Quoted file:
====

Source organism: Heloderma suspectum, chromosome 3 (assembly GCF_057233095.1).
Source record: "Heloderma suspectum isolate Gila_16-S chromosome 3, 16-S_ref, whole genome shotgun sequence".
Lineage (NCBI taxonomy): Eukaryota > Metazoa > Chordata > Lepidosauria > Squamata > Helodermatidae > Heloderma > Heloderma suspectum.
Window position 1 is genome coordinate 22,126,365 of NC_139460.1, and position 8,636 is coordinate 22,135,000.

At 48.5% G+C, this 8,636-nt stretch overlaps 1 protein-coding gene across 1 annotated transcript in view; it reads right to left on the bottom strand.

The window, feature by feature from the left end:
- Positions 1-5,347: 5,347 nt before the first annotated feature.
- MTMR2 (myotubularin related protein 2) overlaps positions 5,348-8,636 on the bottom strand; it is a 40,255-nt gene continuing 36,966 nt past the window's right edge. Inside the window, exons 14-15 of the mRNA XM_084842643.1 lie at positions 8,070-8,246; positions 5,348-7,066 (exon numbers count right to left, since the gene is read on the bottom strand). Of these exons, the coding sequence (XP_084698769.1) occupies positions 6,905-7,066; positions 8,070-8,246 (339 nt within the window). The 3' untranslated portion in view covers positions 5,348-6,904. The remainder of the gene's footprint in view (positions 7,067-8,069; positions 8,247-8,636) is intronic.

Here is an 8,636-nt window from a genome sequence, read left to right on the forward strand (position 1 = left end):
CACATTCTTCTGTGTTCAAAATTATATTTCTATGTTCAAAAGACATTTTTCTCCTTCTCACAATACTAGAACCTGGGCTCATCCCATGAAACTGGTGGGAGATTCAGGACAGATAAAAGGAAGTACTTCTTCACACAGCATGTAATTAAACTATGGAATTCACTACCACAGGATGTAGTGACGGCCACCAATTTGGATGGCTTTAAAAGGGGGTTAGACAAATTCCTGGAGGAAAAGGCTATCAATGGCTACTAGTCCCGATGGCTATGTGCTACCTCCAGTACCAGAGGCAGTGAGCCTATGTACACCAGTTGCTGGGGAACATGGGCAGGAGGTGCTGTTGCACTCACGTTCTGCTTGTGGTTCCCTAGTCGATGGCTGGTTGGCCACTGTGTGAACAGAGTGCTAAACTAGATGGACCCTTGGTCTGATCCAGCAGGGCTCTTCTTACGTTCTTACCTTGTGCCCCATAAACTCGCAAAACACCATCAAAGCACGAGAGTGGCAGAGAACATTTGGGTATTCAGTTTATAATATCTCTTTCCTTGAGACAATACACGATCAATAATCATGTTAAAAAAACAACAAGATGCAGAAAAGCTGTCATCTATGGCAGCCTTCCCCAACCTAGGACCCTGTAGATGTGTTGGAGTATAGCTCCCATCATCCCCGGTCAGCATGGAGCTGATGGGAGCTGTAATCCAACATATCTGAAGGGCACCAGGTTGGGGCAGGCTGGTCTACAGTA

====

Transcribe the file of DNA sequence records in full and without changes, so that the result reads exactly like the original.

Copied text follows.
Source organism: Heloderma suspectum, chromosome 3 (assembly GCF_057233095.1).
Source record: "Heloderma suspectum isolate Gila_16-S chromosome 3, 16-S_ref, whole genome shotgun sequence".
Lineage (NCBI taxonomy): Eukaryota > Metazoa > Chordata > Lepidosauria > Squamata > Helodermatidae > Heloderma > Heloderma suspectum.
Window position 1 is genome coordinate 22,126,365 of NC_139460.1, and position 8,636 is coordinate 22,135,000.

At 48.5% G+C, this 8,636-nt stretch overlaps 1 protein-coding gene across 1 annotated transcript in view; it reads right to left on the bottom strand.

The window, feature by feature from the left end:
- Positions 1-5,347: 5,347 nt before the first annotated feature.
- MTMR2 (myotubularin related protein 2) overlaps positions 5,348-8,636 on the bottom strand; it is a 40,255-nt gene continuing 36,966 nt past the window's right edge. Inside the window, exons 14-15 of the mRNA XM_084842643.1 lie at positions 8,070-8,246; positions 5,348-7,066 (exon numbers count right to left, since the gene is read on the bottom strand). Of these exons, the coding sequence (XP_084698769.1) occupies positions 6,905-7,066; positions 8,070-8,246 (339 nt within the window). The 3' untranslated portion in view covers positions 5,348-6,904. The remainder of the gene's footprint in view (positions 7,067-8,069; positions 8,247-8,636) is intronic.

Here is an 8,636-nt window from a genome sequence, read left to right on the forward strand (position 1 = left end):
CACATTCTTCTGTGTTCAAAATTATATTTCTATGTTCAAAAGACATTTTTCTCCTTCTCACAATACTAGAACCTGGGCTCATCCCATGAAACTGGTGGGAGATTCAGGACAGATAAAAGGAAGTACTTCTTCACACAGCATGTAATTAAACTATGGAATTCACTACCACAGGATGTAGTGACGGCCACCAATTTGGATGGCTTTAAAAGGGGGTTAGACAAATTCCTGGAGGAAAAGGCTATCAATGGCTACTAGTCCCGATGGCTATGTGCTACCTCCAGTACCAGAGGCAGTGAGCCTATGTACACCAGTTGCTGGGGAACATGGGCAGGAGGTGCTGTTGCACTCACGTTCTGCTTGTGGTTCCCTAGTCGATGGCTGGTTGGCCACTGTGTGAACAGAGTGCTAAACTAGATGGACCCTTGGTCTGATCCAGCAGGGCTCTTCTTACGTTCTTACCTTGTGCCCCATAAACTCGCAAAACACCATCAAAGCACGAGAGTGGCAGAGAACATTTGGGTATTCAGTTTATAATATCTCTTTCCTTGAGACAATACACGATCAATAATCATGTTAAAAAAACAACAAGATGCAGAAAAGCTGTCATCTATGGCAGCCTTCCCCAACCTAGGACCCTGTAGATGTGTTGGAGTATAGCTCCCATCATCCCCGGTCAGCATGGAGCTGATGGGAGCTGTAATCCAACATATCTGAAGGGCACCAGGTTGGGGCAGGCTGGTCTACAGTA